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Standard Composition and Standard Survey of Literature
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Prerequisite:  English I
Level:  10th grade – Writing Intensive Course
Credits: 1.0

Course Description

The core of the sophomore English class is a focus on the different styles and elements of writing concise papers, combined with a study of British and American Literature.
Students should have previously mastered basic skills in grammar and will utilize those skills writing persuasive, narrative, and research papers, cumulating with a literary analysis.  Special emphasis will be given to building word choice and varying sentence structure.
Technology will be integrated into this classroom in several different aspects.  The students will learn to effectively research and present material from different resources.

Goals/Objectives

After successful completion of this course, students will be able to:

  • Analyze literature for theme, select themes and justify their choices
  • Interpret literary works
  • Respond to literature in a discussion and writing sample
  • Evaluate resources for validity
  • Communicate ideas through research projects and oral presentations
  • Write effectively in a variety of styles and structures
  • Apply knowledge of the writing process in a variety of written moods
  • Course Outline

  • Writing Workshop
  • Use writing process of pre-writing, drafting, revising, editing, and publishing
  • Evaluate word choices, phrases, sentence structure, and transitions
  • Masterfully write an informative paper, persuasive, academic research thesis, and several literary analysis
  • Apply basic grammar concepts to their writing
  • Write literary analysis on several subjects, including themes, motifs, character traits, etc. through the study of short stories
  • Create a thesis statement
  • Effectively voice an argument
  • Successfully support argument through a variety of sources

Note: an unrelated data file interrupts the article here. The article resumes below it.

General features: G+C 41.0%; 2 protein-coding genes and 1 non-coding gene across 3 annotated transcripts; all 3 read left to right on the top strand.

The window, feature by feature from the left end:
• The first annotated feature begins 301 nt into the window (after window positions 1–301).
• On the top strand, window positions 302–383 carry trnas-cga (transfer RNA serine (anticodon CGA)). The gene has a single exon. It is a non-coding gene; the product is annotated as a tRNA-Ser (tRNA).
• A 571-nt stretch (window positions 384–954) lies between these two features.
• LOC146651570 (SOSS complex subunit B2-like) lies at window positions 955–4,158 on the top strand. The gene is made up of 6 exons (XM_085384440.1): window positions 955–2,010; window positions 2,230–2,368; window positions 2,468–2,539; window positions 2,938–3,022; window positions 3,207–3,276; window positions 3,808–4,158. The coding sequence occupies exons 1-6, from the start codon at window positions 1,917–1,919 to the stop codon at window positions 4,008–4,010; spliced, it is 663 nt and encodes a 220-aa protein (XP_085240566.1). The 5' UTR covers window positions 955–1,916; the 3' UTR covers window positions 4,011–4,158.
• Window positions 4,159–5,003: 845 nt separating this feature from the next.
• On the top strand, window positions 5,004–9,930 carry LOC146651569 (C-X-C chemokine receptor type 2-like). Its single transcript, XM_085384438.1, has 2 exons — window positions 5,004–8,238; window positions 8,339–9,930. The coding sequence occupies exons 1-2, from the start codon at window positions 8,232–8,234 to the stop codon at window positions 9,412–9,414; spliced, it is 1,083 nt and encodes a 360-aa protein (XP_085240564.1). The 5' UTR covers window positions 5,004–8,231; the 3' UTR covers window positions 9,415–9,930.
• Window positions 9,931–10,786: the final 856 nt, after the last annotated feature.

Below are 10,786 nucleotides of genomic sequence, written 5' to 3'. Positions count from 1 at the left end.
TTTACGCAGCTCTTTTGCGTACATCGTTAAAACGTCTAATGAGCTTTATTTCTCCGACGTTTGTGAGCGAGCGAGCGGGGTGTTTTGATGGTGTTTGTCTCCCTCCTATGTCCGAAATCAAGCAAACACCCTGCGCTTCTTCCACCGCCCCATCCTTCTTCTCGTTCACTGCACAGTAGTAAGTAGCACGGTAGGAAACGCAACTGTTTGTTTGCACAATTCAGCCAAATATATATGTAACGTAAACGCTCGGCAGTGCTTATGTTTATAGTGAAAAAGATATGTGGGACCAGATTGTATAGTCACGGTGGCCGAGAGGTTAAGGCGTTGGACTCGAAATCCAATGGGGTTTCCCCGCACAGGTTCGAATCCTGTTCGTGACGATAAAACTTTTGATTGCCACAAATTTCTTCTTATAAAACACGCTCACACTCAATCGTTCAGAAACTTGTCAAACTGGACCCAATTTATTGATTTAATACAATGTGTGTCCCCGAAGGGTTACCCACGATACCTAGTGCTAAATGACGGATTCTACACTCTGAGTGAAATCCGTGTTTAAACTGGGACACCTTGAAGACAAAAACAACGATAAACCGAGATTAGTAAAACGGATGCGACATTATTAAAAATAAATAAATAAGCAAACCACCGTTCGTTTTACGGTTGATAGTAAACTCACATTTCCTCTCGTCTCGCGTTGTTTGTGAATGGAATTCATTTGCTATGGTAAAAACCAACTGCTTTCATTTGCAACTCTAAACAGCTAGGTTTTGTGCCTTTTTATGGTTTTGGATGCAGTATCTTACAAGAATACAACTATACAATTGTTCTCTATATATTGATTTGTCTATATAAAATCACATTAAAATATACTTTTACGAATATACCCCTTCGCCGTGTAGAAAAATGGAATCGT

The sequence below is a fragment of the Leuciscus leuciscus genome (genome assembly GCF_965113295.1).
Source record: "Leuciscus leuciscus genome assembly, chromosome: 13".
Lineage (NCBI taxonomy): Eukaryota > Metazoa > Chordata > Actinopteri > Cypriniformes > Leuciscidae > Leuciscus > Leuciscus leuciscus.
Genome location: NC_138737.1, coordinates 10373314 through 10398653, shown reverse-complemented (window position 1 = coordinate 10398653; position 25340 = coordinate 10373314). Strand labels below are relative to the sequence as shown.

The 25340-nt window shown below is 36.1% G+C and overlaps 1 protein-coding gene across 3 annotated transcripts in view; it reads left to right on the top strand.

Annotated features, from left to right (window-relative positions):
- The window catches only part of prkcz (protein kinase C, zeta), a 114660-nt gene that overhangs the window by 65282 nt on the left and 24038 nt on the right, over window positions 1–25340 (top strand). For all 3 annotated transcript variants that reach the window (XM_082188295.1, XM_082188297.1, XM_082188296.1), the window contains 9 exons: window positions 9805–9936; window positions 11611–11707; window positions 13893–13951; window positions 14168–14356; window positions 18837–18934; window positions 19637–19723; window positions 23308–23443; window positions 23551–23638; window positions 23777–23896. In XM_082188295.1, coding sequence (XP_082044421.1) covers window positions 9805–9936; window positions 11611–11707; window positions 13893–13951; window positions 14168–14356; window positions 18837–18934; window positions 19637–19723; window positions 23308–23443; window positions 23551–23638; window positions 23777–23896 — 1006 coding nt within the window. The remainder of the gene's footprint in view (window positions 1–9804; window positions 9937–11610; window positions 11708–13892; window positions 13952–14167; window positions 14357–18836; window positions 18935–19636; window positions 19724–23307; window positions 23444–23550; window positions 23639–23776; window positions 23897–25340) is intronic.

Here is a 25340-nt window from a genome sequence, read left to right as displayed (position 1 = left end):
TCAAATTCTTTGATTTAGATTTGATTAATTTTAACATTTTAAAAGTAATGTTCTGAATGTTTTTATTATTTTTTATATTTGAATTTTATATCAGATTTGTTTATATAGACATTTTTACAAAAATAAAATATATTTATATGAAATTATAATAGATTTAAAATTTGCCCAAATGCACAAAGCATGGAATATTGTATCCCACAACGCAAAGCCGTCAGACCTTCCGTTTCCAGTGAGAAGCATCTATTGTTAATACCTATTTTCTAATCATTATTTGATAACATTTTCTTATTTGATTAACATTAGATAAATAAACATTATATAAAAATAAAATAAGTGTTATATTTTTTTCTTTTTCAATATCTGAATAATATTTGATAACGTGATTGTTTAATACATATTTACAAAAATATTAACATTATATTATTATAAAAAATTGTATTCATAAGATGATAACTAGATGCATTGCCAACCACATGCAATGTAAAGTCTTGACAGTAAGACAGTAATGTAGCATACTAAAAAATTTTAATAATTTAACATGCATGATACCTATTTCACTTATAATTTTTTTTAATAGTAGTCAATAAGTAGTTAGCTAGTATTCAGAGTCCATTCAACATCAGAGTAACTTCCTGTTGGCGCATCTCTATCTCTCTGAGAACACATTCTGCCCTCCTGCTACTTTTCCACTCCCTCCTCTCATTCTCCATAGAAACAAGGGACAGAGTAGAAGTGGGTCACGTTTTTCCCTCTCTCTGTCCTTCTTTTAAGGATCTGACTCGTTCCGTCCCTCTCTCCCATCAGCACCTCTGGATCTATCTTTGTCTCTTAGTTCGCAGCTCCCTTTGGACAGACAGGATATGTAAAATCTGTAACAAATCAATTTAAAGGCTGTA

• Appropriately cite sources and produce a works cited page
  • Poetry
  • Students will read variety of poems from Robert Frost, William Shakespeare and other poets
  • Identify and imitate the Shakespearean style of Sonnet prose
  • Identify and create haikus, tankas and didactic poetry
  • Know and apply different poetic terms
  •  

  • Evaluating Choices through the short story—“Dandelion Wine” Ray Bradbury, “Third Floor Flat” Agatha Christie, “Thirty-seven who saw Murder did not call the Police”, “Test”, “To Build a Fire” by Jack London
  • Students will read a variety of short stories and discuss the importance of choices and with possible rewards and consequences
  • Read for comprehension
  • Identify foreshadowing events and predict outcomes
  • Critically analyze and express ideas related to characters, theme and environment in writing
  • The Novel—Night by Eli Wiesel, To Kill a Mockingbird by Harper Lee, and Fahrenheit 451 by Ray Bradbury
  • Explore and discuss important humane issues, including war, racism, censorship, government control, and personal relationships
  • Implement projects from writing process
  • Discuss importance of theme, symbolism, and motifs
  • Identify themes, symbolism, motifs, and foreshadowing
  • Understand character traits and their importance to plot development
  • Teaching Methods

    English II is part lecture and part class discussion.  A workshop approach is utilized for teaching composition.  A successful writing process comes only from students taking an active part in their writing.  They will be asked to write, edit, peer edit, and write some more.  They will be responsible for the changes made in their writing material and for justifying why those changes were made.
    The understanding of literature is only improved by interaction with the opinions of others, so during literature units, class time relies very heavily upon student’s interactions and opinions.

    Assessment

  • Reading comprehension will be assessed through discussion and frequent quizzes
  • Students will be called upon in class randomly to offer their insight on subjects
  • Successful writing skills will be evaluated by the teacher as students adhere to the convention of written language as well as demonstrate the use of writing as a tool for communicating
  • Selected Resources

    Vocabulary Builder 
    Merrian-Webster
    School to Work     
    Great Source Education Group
    Painless Grammar 
       Rebecca Elliot
    Night   
      Elie Wiesel
    To Kill a Mockingbird    
        Harper Lee
    Fahrenheit 451
    Ray Bradbury

                        

    In addition to the requirements of this class, students will choose two novels per semester for leisure reading.

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